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The Fundamentals Of Singapore’s COE System

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Last month, prices for the Certificate of Entitlement (COE) saw a significant increase in the latest bidding exercise on 17 April, with the motorcycle category being an exception. To freshen up your memory, these are the finalised results of the current COE Prices in Singapore. Based on the statistics alone, one can conclude that owning a vehicle in Singapore is an extremely expensive endeavour. And if you are wondering what makes those cars so unaffordable, you must first understand Singapore’s COE system.


When the demand for vehicle ownership spiralled out of control in 1990, the former transportation unit of Singapore’s Public Works Department implemented a quota limit to rectify the rapid vehicle population growth rate. Known as the Certificate of Entitlement (COE), this certificate represents a quota license received from a successful winning bid in an open bid uniform price auction which grants the legal right of the holder to register, own and use a vehicle in Singapore for a period of 10 years.

Today, this system remains as one of the key pillars in Singapore’s traffic management strategies that has contributed to our sustainable urban quality of life.


The COE prices are determined by the interaction of demand and supply. For example, in an affluent society, car markets will thrive on the economic prosperity because people have the means to own one. And as new car models are launched to meet the demand, this could potentially influence higher COE prices. On the other hand, the supply of COEs is regulated by the Vehicle Quota System (VQS) that is calculated every 3 months based on the following conditions:

  • Actual number of vehicles taken off the roads (i.e. Number of vehicles de-registered)
  • Adjustments arising from temporary COEs that have expired or were cancelled
  • Allowable growth in vehicle population


The COEs are divided into five categories. To own and operate a vehicle in Singapore, it is compulsory to bid for a COE from the matching category:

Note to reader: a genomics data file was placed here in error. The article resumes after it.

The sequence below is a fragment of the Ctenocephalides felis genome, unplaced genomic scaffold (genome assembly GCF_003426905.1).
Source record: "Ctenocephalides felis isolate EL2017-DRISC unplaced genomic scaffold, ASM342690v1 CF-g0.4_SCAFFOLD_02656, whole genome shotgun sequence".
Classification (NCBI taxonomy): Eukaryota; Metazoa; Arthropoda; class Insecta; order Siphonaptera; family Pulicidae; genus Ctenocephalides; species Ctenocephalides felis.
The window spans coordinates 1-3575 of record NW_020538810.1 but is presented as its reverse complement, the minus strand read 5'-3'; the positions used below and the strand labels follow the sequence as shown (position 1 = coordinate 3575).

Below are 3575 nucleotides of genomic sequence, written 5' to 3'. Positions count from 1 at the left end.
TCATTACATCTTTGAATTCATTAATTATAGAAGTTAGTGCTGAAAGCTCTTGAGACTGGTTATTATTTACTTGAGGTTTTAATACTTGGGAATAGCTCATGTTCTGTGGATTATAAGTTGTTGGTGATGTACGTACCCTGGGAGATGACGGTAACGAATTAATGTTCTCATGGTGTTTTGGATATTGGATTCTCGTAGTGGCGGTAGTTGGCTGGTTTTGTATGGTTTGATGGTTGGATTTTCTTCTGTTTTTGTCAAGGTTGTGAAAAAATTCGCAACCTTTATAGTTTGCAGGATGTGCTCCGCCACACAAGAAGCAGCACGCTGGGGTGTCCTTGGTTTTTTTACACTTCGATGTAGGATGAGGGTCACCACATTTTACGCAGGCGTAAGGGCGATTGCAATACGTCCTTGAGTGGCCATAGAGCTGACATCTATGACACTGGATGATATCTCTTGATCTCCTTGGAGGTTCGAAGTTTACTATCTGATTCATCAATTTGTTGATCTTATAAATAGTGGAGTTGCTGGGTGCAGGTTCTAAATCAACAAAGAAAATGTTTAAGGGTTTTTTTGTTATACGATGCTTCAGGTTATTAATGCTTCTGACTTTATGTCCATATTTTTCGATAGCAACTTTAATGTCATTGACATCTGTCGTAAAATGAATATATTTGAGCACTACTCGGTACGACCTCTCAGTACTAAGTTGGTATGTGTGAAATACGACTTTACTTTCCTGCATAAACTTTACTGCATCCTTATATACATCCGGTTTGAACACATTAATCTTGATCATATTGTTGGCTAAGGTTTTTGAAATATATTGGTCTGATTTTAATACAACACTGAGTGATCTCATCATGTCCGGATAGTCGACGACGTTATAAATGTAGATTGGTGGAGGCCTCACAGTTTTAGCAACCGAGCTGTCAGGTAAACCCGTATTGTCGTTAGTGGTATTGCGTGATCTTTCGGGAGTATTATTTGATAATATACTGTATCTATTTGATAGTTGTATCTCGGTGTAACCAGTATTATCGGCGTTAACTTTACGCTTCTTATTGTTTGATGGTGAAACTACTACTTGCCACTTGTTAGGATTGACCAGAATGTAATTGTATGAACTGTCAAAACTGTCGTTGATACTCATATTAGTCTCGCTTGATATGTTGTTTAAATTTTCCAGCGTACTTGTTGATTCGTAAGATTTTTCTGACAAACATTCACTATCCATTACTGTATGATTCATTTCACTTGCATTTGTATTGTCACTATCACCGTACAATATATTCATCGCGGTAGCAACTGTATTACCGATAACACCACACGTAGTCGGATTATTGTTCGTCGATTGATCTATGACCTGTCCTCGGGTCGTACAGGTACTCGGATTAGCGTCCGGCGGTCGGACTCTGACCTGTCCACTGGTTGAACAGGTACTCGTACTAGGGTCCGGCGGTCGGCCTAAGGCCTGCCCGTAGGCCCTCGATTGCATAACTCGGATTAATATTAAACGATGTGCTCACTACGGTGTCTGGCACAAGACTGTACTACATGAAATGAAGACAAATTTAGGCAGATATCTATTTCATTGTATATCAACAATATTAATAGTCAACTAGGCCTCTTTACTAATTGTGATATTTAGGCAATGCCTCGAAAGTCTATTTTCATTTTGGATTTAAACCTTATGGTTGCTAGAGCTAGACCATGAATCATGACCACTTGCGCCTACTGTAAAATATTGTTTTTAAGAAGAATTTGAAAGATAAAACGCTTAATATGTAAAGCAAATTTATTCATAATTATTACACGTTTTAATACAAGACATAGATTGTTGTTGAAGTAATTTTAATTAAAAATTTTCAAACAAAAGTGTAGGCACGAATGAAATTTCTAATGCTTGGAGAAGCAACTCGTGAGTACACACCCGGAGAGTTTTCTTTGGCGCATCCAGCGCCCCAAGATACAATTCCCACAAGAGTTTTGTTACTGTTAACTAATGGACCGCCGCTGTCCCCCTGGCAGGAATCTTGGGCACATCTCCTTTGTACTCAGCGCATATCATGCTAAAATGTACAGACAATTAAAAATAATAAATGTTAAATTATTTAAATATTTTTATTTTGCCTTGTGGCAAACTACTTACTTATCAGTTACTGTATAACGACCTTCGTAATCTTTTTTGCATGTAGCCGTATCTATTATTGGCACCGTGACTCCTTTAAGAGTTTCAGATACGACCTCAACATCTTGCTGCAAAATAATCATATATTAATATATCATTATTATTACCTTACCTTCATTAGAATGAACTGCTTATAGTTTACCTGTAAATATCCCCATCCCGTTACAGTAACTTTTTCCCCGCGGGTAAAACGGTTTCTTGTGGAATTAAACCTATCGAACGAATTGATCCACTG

• Category A | Cars with engine capacity up to 1,600cc and maximum power output up to 97 kW (130bhp)
  • Category B | Cars with engine capacity above 1,600cc or maximum power output above 97kW (130bhp)
  • Category C | Goods carrying vehicles and buses
  • Category D | Motorcycles
  • Category E | This is an “open category” COE, which can be used for all of the above.


Bidders can submit their bids by keying in the reserve price into the COE open bidding system or through the system’s various channels listed at ONE.MOTORING. The system will automatically revise the bid upwards, at an increment of S$1, until the reserve price is reached. The bid will be in the running as long as the reserve price is equal or higher than the Current COE Price (CCP). However, if the CCP rises above the bidder’s reserve price, the bidder is then out of the running for a COE unless he revises his reserve price upwards.

The CCP will stop rising when the number of bidders who are prepared to pay more than or at the CCP equals the quota at the close of the exercise. The latest CCPs at the close of bidding are the Quota Premiums for the bidding exercise. All successful bidders in the vehicle category will pay the same Quota Premium for that category.

There are 2 COE open bidding exercises each month which typically starts on the first Monday and third Monday of the month at 12pm, and ends 2 days later on Wednesday at 4pm. If a public holiday falls within the three-day bidding exercise, the bidding period will be extended accordingly. About 3 days before the start of each bidding exercise, the quota available for bidding as well as the start date and time, and the end date and time of the exercise will be published here.

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